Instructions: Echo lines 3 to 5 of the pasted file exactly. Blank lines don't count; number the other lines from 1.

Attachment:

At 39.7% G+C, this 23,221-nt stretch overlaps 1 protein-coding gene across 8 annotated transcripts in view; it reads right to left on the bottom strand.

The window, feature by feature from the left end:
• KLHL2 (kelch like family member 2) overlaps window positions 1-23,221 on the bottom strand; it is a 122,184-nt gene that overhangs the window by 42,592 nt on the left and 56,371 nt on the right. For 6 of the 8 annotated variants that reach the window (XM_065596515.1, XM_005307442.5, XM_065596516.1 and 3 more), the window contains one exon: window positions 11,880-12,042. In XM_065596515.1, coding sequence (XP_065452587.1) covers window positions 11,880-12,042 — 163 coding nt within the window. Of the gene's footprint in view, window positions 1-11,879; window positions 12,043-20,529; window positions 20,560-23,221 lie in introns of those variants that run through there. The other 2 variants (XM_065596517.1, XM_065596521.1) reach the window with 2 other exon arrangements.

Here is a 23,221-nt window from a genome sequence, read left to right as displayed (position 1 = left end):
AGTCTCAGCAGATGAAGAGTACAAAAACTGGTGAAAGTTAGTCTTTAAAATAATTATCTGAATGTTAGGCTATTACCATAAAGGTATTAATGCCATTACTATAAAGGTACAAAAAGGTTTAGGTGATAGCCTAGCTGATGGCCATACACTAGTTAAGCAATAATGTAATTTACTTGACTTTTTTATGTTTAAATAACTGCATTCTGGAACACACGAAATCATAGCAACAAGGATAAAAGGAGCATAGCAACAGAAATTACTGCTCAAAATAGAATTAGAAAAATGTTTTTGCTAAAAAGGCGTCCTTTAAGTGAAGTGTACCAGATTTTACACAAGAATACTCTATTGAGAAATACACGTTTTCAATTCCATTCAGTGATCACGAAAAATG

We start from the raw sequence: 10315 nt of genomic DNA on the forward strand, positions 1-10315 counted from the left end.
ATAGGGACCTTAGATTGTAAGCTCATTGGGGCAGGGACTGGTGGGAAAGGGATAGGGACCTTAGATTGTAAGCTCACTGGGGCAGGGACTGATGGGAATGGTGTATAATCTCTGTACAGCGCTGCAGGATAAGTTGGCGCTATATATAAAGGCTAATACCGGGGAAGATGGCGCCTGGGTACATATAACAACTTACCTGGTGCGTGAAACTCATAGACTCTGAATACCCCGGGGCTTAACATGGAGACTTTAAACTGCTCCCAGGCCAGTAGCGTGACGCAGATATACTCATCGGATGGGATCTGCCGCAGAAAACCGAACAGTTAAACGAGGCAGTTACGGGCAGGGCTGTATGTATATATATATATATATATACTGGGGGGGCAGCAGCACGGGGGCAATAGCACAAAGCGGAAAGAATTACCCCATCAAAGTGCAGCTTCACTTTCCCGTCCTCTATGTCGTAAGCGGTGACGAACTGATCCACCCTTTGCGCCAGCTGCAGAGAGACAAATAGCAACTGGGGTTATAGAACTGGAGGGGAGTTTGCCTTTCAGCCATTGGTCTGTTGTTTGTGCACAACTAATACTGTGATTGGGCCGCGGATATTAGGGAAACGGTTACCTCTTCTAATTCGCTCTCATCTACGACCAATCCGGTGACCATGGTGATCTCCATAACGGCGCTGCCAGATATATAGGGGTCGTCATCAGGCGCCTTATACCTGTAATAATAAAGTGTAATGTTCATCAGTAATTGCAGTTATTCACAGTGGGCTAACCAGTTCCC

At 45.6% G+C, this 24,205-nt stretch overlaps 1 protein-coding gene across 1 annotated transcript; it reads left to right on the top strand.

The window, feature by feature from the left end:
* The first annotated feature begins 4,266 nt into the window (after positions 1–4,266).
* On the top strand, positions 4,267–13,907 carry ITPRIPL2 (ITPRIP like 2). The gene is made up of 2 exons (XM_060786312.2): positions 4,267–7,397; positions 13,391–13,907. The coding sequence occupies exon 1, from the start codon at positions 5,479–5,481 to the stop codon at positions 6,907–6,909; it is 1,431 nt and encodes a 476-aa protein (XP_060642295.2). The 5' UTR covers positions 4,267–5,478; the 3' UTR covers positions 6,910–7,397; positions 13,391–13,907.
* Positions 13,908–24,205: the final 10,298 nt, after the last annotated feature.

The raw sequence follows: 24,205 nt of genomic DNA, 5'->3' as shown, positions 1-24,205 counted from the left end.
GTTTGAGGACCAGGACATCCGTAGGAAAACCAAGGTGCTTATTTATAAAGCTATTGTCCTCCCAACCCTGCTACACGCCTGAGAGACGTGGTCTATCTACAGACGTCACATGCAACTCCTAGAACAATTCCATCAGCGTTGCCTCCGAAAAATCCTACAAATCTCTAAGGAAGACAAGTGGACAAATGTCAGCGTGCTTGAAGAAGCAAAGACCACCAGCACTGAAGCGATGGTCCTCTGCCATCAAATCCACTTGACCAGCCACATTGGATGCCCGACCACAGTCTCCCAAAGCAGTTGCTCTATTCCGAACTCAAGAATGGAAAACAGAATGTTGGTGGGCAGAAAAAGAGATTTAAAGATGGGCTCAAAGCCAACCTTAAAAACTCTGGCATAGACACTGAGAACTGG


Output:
• KLHL2 (kelch like family member 2) overlaps window positions 1-23,221 on the bottom strand; it is a 122,184-nt gene that overhangs the window by 42,592 nt on the left and 56,371 nt on the right. For 6 of the 8 annotated variants that reach the window (XM_065596515.1, XM_005307442.5, XM_065596516.1 and 3 more), the window contains one exon: window positions 11,880-12,042. In XM_065596515.1, coding sequence (XP_065452587.1) covers window positions 11,880-12,042 — 163 coding nt within the window. Of the gene's footprint in view, window positions 1-11,879; window positions 12,043-20,529; window positions 20,560-23,221 lie in introns of those variants that run through there. The other 2 variants (XM_065596517.1, XM_065596521.1) reach the window with 2 other exon arrangements.

Here is a 23,221-nt window from a genome sequence, read left to right as displayed (position 1 = left end):
AGTCTCAGCAGATGAAGAGTACAAAAACTGGTGAAAGTTAGTCTTTAAAATAATTATCTGAATGTTAGGCTATTACCATAAAGGTATTAATGCCATTACTATAAAGGTACAAAAAGGTTTAGGTGATAGCCTAGCTGATGGCCATACACTAGTTAAGCAATAATGTAATTTACTTGACTTTTTTATGTTTAAATAACTGCATTCTGGAACACACGAAATCATAGCAACAAGGATAAAAGGAGCATAGCAACAGAAATTACTGCTCAAAATAGAATTAGAAAAATGTTTTTGCTAAAAAGGCGTCCTTTAAGTGAAGTGTACCAGATTTTACACAAGAATACTCTATTGAGAAATACACGTTTTCAATTCCATTCAGTGATCACGAAAAATG